But, have you ever seen a politician take the blame for anything?
No standing government will ever take the responsibility for creating a fiscal crisis. But, that is what we have and until some of these governments are forced to accept the fact that the problems that they are now facing exist because they are insolvent we will get no resolution of the problems.
My best guess is that this stalemate will continue because there are no leaders that will step up and declare that “the Emperor is wearing no clothes.” European officials will continue to fight the fantasy of illiquidity. And, they will continue to fight this fantasy even as the recession they are facing worsens. That is what a dysfunctional system does.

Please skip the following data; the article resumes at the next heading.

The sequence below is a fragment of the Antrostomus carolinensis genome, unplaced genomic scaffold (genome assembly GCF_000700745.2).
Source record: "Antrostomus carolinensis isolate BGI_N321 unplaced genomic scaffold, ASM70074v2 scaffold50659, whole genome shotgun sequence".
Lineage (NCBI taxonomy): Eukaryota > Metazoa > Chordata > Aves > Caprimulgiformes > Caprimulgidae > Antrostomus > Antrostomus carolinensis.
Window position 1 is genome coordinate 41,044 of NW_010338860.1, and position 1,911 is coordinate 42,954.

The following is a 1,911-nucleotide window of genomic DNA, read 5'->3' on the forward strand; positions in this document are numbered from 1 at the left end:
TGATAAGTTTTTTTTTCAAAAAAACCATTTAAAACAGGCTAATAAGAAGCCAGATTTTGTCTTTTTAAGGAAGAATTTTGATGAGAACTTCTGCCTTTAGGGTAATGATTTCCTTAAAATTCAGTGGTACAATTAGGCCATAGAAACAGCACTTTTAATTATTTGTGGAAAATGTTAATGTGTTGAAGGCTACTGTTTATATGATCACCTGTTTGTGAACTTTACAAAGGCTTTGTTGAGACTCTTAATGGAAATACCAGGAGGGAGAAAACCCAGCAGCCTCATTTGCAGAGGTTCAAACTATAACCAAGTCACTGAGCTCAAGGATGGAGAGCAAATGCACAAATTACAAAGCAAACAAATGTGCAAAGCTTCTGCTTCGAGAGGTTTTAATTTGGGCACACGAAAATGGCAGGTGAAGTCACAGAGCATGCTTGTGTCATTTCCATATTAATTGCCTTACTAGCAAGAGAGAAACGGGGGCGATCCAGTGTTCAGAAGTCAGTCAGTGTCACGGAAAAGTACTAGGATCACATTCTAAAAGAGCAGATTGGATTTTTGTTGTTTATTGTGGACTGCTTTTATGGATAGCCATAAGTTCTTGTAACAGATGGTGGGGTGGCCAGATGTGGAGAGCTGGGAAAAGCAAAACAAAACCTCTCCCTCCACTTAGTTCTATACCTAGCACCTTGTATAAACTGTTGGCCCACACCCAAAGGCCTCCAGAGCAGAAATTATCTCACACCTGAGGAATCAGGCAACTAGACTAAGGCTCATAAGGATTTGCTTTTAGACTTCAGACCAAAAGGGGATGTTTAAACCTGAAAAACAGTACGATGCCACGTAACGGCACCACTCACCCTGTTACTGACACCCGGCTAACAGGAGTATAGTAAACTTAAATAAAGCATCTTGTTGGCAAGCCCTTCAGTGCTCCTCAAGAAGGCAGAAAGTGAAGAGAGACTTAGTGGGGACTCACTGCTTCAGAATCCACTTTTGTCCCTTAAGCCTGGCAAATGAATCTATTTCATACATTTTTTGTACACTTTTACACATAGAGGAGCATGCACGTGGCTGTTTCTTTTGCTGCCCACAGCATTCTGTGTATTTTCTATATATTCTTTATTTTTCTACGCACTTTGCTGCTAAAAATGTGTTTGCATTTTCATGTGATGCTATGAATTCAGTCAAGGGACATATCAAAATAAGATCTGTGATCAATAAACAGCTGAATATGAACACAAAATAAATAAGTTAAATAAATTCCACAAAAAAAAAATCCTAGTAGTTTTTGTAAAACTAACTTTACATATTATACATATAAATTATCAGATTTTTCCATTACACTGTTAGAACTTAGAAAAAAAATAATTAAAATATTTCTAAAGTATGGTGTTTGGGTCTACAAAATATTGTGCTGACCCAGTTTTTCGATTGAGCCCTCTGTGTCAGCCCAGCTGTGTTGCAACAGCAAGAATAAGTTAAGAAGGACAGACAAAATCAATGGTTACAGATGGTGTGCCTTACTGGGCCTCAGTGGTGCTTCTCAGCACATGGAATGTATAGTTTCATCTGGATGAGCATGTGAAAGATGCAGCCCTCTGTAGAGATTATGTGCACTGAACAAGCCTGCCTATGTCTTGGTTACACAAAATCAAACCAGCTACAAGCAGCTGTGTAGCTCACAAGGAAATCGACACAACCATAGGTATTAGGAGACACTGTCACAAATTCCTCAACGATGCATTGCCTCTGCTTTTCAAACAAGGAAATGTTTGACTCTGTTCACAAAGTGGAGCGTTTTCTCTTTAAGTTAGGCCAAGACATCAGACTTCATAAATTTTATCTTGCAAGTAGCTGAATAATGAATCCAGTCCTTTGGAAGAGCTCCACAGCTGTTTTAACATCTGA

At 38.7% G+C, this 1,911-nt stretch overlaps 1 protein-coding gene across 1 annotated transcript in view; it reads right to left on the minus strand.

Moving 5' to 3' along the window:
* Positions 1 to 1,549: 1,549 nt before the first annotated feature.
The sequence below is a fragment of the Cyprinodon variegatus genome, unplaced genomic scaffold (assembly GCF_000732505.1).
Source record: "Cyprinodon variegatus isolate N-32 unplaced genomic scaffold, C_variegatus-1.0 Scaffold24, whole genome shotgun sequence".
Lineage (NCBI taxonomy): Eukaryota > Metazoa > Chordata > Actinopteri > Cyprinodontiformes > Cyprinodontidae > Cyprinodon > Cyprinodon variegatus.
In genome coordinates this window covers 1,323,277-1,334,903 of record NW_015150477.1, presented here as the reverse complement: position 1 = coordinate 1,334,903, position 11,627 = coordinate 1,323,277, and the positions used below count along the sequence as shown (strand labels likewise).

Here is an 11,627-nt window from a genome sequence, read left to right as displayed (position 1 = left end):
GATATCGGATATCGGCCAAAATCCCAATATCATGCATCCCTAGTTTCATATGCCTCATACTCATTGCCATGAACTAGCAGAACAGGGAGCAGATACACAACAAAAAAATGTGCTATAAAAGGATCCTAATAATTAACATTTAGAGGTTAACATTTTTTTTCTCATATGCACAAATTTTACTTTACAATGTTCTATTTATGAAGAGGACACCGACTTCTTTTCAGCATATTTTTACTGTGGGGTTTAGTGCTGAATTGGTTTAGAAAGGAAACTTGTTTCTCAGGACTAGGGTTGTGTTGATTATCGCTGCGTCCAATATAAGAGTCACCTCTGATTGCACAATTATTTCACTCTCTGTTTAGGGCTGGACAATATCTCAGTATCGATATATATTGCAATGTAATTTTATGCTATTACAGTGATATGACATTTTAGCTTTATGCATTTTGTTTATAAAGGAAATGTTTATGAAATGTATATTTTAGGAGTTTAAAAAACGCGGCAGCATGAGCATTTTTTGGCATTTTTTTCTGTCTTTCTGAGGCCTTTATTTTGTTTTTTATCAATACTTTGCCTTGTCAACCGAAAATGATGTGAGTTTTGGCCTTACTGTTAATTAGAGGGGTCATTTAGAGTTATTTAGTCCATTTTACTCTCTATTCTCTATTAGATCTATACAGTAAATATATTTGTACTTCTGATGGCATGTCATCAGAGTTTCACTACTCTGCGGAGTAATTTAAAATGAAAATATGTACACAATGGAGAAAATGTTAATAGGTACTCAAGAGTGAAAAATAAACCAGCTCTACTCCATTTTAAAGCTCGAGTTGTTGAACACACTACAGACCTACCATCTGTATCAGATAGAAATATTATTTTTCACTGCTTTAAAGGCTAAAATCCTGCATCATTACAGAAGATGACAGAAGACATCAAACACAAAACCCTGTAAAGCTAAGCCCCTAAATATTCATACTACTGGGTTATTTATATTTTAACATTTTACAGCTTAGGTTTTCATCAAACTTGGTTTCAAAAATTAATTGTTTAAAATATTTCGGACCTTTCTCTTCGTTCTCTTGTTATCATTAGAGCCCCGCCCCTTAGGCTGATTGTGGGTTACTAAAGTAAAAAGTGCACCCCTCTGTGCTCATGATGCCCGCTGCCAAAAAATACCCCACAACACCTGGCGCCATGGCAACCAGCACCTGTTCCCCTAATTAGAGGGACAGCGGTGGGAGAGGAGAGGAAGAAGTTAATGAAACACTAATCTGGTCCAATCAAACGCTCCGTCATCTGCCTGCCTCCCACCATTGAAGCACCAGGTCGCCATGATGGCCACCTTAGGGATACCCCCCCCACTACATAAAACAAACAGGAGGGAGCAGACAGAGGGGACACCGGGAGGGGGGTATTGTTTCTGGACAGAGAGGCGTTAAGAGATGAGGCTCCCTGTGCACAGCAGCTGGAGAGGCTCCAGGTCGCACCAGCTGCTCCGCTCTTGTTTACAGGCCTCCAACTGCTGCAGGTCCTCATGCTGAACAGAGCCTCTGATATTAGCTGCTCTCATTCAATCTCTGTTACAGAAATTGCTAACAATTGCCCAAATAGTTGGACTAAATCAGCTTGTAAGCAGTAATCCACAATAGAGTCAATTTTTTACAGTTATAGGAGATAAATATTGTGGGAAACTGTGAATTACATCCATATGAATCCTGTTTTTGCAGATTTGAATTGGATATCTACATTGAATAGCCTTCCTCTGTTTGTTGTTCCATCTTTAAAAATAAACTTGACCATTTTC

To continue this fantasy, we learn that the International Swaps and Derivatives Association has declared that in the Greek situation there has not been a “credit event” and thus the credit default swaps associated with the Greed debt cannot be exercised. Where is Walt Disney when you need him?
The following article helps cement the feeling this market isn’t going anywhere.
Excellent article despite the title. “The level of PE ratios matters up to a point. The cycle matter. Historically, PE ratios have compressed a lot below the average before bouncing back.
There is a striking correlation between money printing and the stock market. Check the beginning and starts of QEs, LTROs, etc…